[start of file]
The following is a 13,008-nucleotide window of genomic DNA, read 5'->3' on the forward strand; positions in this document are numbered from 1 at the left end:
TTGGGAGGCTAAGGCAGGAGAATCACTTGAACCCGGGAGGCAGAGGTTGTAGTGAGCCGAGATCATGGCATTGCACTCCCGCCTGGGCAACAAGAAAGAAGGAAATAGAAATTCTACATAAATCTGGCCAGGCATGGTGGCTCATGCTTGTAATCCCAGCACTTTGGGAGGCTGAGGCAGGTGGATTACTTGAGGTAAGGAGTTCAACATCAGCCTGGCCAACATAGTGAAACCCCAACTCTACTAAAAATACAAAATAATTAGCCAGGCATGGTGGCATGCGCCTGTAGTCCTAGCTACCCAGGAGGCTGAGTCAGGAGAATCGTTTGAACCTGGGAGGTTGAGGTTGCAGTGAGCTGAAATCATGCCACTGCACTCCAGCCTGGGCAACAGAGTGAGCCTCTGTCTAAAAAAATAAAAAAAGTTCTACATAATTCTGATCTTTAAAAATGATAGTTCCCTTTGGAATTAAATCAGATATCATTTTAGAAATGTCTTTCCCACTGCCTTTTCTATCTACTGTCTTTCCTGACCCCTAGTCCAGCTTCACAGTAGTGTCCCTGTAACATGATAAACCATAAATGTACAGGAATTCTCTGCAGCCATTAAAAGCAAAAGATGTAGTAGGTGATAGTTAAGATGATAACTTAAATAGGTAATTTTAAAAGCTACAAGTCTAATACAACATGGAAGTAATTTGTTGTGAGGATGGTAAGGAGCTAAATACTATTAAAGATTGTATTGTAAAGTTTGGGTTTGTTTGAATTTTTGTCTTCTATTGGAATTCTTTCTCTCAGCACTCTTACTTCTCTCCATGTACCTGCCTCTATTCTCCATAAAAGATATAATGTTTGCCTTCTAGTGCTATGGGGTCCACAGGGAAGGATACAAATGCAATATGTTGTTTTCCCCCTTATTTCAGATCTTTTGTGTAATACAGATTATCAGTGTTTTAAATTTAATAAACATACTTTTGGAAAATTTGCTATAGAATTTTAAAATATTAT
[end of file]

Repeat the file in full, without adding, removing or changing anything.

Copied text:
The following is a 13,008-nucleotide window of genomic DNA, read 5'->3' on the forward strand; positions in this document are numbered from 1 at the left end:
TTGGGAGGCTAAGGCAGGAGAATCACTTGAACCCGGGAGGCAGAGGTTGTAGTGAGCCGAGATCATGGCATTGCACTCCCGCCTGGGCAACAAGAAAGAAGGAAATAGAAATTCTACATAAATCTGGCCAGGCATGGTGGCTCATGCTTGTAATCCCAGCACTTTGGGAGGCTGAGGCAGGTGGATTACTTGAGGTAAGGAGTTCAACATCAGCCTGGCCAACATAGTGAAACCCCAACTCTACTAAAAATACAAAATAATTAGCCAGGCATGGTGGCATGCGCCTGTAGTCCTAGCTACCCAGGAGGCTGAGTCAGGAGAATCGTTTGAACCTGGGAGGTTGAGGTTGCAGTGAGCTGAAATCATGCCACTGCACTCCAGCCTGGGCAACAGAGTGAGCCTCTGTCTAAAAAAATAAAAAAAGTTCTACATAATTCTGATCTTTAAAAATGATAGTTCCCTTTGGAATTAAATCAGATATCATTTTAGAAATGTCTTTCCCACTGCCTTTTCTATCTACTGTCTTTCCTGACCCCTAGTCCAGCTTCACAGTAGTGTCCCTGTAACATGATAAACCATAAATGTACAGGAATTCTCTGCAGCCATTAAAAGCAAAAGATGTAGTAGGTGATAGTTAAGATGATAACTTAAATAGGTAATTTTAAAAGCTACAAGTCTAATACAACATGGAAGTAATTTGTTGTGAGGATGGTAAGGAGCTAAATACTATTAAAGATTGTATTGTAAAGTTTGGGTTTGTTTGAATTTTTGTCTTCTATTGGAATTCTTTCTCTCAGCACTCTTACTTCTCTCCATGTACCTGCCTCTATTCTCCATAAAAGATATAATGTTTGCCTTCTAGTGCTATGGGGTCCACAGGGAAGGATACAAATGCAATATGTTGTTTTCCCCCTTATTTCAGATCTTTTGTGTAATACAGATTATCAGTGTTTTAAATTTAATAAACATACTTTTGGAAAATTTGCTATAGAATTTTAAAATATTAT